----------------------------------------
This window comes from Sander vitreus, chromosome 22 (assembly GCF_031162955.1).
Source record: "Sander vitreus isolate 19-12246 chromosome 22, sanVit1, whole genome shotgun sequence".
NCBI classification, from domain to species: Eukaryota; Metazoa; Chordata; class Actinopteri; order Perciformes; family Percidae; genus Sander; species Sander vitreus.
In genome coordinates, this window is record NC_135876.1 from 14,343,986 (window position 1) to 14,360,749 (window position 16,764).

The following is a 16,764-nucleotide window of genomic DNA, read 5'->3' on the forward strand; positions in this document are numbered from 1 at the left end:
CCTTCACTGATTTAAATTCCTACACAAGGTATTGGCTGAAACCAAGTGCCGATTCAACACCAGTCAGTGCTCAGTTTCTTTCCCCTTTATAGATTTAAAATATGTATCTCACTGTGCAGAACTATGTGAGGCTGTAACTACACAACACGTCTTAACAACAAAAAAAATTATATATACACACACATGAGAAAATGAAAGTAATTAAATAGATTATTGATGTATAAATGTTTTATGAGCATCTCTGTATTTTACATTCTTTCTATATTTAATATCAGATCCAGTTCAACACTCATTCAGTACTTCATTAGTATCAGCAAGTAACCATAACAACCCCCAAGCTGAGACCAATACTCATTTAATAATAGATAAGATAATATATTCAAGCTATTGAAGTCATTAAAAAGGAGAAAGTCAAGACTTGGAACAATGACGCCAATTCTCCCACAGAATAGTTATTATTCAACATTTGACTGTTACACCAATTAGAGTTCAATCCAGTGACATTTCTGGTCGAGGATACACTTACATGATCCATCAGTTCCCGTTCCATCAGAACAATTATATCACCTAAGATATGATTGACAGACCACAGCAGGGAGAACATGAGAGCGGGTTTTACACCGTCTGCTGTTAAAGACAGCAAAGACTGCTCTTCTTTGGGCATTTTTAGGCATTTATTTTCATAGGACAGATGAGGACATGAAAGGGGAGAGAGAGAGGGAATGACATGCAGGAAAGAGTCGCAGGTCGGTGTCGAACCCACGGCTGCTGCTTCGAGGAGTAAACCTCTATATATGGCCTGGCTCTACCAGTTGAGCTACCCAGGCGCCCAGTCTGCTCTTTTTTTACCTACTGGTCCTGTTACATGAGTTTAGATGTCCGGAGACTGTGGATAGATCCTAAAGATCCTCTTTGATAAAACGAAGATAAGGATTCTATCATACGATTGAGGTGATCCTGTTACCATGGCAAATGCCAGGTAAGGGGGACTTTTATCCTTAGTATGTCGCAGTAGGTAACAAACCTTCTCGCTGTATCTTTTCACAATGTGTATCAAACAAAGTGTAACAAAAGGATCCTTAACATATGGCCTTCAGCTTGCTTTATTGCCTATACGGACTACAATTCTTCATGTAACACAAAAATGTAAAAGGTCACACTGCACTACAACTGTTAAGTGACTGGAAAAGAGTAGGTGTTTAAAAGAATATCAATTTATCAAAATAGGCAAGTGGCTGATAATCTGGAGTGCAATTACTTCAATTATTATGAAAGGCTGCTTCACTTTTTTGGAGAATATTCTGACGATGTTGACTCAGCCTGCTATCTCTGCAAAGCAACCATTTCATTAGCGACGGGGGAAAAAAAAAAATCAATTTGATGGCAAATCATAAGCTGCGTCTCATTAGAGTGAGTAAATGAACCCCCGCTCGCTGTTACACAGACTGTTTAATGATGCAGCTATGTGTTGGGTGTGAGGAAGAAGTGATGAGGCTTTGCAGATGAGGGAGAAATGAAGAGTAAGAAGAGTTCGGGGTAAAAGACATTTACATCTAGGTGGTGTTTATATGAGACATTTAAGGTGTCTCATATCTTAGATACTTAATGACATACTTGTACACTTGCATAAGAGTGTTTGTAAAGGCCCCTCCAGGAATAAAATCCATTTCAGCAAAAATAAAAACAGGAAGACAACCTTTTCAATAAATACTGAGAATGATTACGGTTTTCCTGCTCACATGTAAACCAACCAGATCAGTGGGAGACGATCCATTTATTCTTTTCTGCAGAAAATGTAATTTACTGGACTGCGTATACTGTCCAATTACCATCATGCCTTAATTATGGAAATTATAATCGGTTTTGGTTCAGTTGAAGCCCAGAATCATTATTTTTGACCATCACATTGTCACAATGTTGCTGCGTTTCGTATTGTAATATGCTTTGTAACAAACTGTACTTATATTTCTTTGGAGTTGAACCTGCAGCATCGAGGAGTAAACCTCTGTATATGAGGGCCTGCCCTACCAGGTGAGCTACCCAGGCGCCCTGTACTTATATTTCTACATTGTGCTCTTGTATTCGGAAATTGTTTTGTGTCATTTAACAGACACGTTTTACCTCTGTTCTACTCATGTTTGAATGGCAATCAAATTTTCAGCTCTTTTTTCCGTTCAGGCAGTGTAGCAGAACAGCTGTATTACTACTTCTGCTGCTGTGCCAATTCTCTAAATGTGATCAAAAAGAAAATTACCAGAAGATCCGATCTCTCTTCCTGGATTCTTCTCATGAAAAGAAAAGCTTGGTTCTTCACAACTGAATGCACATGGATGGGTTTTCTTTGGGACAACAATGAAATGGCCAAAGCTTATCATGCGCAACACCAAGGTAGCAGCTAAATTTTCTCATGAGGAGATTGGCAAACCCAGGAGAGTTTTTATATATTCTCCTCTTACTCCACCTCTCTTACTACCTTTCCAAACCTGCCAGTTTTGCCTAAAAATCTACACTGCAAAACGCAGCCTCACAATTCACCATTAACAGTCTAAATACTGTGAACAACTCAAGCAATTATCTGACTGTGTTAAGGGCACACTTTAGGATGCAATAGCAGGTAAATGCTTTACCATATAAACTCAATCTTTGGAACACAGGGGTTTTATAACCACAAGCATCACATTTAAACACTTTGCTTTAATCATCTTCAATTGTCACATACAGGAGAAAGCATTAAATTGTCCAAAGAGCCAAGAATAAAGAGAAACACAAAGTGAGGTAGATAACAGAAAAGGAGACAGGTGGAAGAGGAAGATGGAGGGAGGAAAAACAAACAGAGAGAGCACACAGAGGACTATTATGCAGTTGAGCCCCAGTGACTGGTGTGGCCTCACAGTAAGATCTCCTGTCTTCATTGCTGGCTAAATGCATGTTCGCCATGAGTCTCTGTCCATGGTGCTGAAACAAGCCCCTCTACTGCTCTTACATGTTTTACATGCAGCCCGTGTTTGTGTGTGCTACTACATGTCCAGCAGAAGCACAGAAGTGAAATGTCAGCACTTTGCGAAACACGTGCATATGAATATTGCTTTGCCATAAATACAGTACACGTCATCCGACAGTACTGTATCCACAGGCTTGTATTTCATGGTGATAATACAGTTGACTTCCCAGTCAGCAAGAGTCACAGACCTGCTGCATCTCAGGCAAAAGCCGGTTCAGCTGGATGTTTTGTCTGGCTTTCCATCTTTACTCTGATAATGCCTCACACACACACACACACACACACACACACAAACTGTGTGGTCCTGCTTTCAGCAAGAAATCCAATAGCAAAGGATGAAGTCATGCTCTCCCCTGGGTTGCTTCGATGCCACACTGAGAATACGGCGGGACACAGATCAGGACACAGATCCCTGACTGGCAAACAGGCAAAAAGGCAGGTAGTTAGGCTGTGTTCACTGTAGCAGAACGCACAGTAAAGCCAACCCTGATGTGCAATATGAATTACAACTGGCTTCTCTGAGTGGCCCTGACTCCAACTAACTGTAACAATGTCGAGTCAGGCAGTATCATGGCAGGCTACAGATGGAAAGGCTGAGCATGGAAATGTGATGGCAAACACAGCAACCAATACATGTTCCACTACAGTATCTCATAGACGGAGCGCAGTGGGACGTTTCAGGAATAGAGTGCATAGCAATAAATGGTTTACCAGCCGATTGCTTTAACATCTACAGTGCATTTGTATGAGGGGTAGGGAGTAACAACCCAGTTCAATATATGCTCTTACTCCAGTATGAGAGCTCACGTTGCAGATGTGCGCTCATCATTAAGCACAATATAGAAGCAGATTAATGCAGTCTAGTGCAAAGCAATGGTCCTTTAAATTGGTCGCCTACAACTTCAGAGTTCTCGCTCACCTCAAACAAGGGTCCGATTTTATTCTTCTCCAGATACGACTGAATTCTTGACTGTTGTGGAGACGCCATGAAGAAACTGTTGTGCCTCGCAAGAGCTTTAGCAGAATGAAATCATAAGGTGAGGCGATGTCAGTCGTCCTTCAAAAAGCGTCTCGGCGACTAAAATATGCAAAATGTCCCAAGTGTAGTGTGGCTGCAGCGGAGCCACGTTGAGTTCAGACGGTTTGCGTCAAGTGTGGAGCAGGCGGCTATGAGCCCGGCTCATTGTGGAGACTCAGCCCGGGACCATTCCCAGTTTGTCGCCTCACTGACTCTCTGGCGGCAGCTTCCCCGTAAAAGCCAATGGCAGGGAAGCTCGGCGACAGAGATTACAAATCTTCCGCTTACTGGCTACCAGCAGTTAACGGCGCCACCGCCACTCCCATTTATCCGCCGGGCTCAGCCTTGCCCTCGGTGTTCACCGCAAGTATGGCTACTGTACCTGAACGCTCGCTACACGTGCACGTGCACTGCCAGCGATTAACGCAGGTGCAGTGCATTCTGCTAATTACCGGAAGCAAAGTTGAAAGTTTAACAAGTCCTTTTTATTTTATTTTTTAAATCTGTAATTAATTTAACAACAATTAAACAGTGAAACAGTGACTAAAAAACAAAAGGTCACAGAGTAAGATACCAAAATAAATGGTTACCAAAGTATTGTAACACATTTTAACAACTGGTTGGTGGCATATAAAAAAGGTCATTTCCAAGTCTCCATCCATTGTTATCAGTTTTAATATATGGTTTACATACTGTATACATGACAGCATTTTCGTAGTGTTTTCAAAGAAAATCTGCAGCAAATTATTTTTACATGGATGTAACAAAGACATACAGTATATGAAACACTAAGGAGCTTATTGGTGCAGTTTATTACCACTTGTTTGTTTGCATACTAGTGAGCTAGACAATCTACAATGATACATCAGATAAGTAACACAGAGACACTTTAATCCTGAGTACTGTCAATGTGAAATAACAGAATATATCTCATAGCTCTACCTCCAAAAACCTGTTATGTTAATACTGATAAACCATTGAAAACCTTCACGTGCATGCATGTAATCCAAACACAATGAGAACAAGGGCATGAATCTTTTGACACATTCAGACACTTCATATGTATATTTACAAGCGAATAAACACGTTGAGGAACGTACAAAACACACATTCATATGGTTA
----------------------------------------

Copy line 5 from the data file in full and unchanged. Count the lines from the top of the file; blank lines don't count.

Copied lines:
The following is a 16,764-nucleotide window of genomic DNA, read 5'->3' on the forward strand; positions in this document are numbered from 1 at the left end: